But We Had An Agreement! When a Stipulation to Extend a Deadline Costs You Your Case

October 26, 2021 |

Parking Meter

Parties and their attorneys often believe courts will bless their stipulations, especially when an agreement is merely to extend a filing deadline. A recent appellate decision, Law Finance Group, LLC v. Key, serves as an important reminder that stipulations that exceed a statute’s jurisdictional deadline are invalid and may not be recognized by a trial court. In Key, relying on what the attorney believed to be an agreement to extend a filing deadline ended up being a very costly mistake.

Key received a loan for $2.4 million to finance her probate litigation. She paid the principal but refused to pay any interest. The case went to arbitration, and Law Finance Group prevailed. It subsequently filed a timely petition in superior court to confirm the arbitration award. The attorneys for Key and Law Finance Group then had discussions regarding the timing for filing Key’s petition to vacate the award and her response to Law Finance Group’s petition to confirm the award. Key thought the parties had an agreement whereby she could file the petition to vacate the award more than 100 days after the award was entered as required by statute (Code of Civil Procedure section 1288). Pursuant to the parties’ apparent stipulation, she filed the petition to vacate and her response 130 days after the award was entered. The trial court ruled in Key’s favor and Law Finance Group appealed.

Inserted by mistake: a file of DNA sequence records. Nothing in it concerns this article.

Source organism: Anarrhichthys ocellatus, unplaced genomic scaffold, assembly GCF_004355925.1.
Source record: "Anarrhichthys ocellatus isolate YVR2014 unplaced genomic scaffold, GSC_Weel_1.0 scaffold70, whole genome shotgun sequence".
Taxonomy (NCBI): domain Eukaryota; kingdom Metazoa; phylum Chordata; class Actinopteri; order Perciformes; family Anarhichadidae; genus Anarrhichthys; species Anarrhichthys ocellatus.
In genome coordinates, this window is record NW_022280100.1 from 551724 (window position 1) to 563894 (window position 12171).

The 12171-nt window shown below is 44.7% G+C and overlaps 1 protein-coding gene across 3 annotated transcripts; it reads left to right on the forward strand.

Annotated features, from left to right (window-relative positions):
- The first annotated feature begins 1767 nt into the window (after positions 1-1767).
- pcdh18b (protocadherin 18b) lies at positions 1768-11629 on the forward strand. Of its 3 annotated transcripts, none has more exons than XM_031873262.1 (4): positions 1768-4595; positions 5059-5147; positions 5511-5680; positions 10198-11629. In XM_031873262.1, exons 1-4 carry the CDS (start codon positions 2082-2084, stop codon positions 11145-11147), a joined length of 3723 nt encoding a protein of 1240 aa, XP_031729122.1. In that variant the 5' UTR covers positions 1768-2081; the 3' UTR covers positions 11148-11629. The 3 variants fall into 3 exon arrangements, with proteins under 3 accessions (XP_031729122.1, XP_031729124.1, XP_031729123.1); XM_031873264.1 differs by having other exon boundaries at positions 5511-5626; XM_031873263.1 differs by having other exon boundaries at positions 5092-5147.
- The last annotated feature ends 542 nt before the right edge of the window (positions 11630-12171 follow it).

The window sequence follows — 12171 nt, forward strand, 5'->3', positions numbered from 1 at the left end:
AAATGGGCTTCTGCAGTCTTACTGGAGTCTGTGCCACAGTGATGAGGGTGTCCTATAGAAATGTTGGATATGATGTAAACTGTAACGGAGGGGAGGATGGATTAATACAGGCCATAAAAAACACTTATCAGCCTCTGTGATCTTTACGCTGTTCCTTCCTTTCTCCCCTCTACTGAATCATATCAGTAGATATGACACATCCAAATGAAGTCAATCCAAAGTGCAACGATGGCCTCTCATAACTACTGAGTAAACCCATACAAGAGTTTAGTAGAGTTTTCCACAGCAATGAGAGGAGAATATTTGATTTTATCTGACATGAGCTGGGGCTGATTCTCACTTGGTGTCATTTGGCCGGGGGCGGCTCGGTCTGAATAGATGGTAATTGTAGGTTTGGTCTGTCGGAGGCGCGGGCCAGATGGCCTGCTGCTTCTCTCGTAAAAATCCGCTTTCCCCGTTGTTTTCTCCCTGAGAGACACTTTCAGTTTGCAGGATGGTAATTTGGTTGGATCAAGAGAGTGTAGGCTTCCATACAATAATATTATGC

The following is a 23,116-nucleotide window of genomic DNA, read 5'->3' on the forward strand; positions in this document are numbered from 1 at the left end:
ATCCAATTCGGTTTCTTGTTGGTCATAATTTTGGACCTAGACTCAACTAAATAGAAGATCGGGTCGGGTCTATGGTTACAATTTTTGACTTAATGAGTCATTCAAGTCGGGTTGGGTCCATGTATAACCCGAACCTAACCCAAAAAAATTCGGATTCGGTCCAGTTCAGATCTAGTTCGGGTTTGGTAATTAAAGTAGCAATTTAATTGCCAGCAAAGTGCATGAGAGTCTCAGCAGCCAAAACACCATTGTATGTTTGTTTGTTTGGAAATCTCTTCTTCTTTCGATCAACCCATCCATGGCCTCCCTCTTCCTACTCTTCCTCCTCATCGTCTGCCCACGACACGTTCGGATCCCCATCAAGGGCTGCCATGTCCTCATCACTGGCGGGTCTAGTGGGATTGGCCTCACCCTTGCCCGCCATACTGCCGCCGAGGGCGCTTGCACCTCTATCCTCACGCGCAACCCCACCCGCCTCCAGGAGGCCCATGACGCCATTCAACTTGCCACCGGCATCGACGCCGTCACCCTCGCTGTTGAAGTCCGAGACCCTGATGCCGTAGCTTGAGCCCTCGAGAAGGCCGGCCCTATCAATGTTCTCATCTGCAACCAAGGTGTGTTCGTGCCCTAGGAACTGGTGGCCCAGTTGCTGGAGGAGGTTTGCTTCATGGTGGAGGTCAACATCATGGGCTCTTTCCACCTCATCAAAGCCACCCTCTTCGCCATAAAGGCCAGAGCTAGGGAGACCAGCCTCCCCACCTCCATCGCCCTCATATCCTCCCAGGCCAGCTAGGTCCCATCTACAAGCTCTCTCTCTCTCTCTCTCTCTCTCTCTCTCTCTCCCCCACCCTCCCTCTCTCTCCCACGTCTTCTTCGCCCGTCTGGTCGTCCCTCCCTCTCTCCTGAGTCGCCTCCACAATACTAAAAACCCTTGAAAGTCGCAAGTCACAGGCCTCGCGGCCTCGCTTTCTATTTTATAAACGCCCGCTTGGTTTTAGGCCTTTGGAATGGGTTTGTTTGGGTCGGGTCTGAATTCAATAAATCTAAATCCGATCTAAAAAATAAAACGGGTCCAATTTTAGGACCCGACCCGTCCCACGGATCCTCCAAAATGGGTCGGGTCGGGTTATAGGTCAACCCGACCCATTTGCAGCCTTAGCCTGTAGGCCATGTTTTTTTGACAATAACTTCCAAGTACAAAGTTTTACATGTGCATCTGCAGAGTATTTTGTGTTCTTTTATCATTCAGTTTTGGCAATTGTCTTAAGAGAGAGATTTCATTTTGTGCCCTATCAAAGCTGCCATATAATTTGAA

The appellate court reversed, holding that the 100-day deadline to file both a petition to vacate and a response to a petition to confirm an arbitration award is jurisdictional. The parties could not agree to extend this deadline because the statute treats the deadline as firm. The court also rejected Key’s argument that she relied on Law Finance Group’s assurances allowing her to file her papers after the deadline because an attorney cannot reasonably rely upon an agreement that contradicts settled law. The rule is firmly established that parties may not confer subject matter jurisdiction by agreement. As a result of the appellate court’s decision, the arbitration award of over $1.5 million including attorneys’ fees and costs was confirmed against Key.

This case serves as an important reminder to closely review and follow statutes that govern arbitration, especially given that more parties are agreeing to arbitrate cases in light of court backlogs created by COVID-19.